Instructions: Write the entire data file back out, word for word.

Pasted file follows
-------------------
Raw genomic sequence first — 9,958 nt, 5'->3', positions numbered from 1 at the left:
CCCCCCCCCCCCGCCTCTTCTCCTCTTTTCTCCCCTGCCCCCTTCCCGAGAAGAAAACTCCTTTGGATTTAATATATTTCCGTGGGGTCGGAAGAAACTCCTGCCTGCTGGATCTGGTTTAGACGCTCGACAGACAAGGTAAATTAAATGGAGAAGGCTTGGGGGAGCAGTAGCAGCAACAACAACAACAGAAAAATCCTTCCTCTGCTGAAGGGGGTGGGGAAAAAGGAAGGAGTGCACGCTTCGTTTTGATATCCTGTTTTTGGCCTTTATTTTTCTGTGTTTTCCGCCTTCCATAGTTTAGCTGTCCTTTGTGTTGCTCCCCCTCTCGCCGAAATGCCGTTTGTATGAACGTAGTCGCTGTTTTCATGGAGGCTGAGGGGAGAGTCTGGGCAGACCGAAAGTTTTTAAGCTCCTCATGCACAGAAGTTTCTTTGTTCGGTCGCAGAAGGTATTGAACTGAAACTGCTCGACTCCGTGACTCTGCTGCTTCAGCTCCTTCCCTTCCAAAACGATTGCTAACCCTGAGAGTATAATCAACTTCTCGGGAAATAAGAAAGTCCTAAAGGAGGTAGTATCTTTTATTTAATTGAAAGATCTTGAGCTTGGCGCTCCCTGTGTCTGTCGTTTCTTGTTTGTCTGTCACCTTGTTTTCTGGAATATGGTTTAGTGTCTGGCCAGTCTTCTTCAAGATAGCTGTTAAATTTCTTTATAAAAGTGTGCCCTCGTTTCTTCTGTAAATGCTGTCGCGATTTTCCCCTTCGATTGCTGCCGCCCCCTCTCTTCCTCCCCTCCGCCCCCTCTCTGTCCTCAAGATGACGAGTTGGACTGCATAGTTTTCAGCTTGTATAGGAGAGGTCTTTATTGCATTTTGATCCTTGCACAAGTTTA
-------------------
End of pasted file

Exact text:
Raw genomic sequence first — 9,958 nt, 5'->3', positions numbered from 1 at the left:
CCCCCCCCCCCCGCCTCTTCTCCTCTTTTCTCCCCTGCCCCCTTCCCGAGAAGAAAACTCCTTTGGATTTAATATATTTCCGTGGGGTCGGAAGAAACTCCTGCCTGCTGGATCTGGTTTAGACGCTCGACAGACAAGGTAAATTAAATGGAGAAGGCTTGGGGGAGCAGTAGCAGCAACAACAACAACAGAAAAATCCTTCCTCTGCTGAAGGGGGTGGGGAAAAAGGAAGGAGTGCACGCTTCGTTTTGATATCCTGTTTTTGGCCTTTATTTTTCTGTGTTTTCCGCCTTCCATAGTTTAGCTGTCCTTTGTGTTGCTCCCCCTCTCGCCGAAATGCCGTTTGTATGAACGTAGTCGCTGTTTTCATGGAGGCTGAGGGGAGAGTCTGGGCAGACCGAAAGTTTTTAAGCTCCTCATGCACAGAAGTTTCTTTGTTCGGTCGCAGAAGGTATTGAACTGAAACTGCTCGACTCCGTGACTCTGCTGCTTCAGCTCCTTCCCTTCCAAAACGATTGCTAACCCTGAGAGTATAATCAACTTCTCGGGAAATAAGAAAGTCCTAAAGGAGGTAGTATCTTTTATTTAATTGAAAGATCTTGAGCTTGGCGCTCCCTGTGTCTGTCGTTTCTTGTTTGTCTGTCACCTTGTTTTCTGGAATATGGTTTAGTGTCTGGCCAGTCTTCTTCAAGATAGCTGTTAAATTTCTTTATAAAAGTGTGCCCTCGTTTCTTCTGTAAATGCTGTCGCGATTTTCCCCTTCGATTGCTGCCGCCCCCTCTCTTCCTCCCCTCCGCCCCCTCTCTGTCCTCAAGATGACGAGTTGGACTGCATAGTTTTCAGCTTGTATAGGAGAGGTCTTTATTGCATTTTGATCCTTGCACAAGTTTA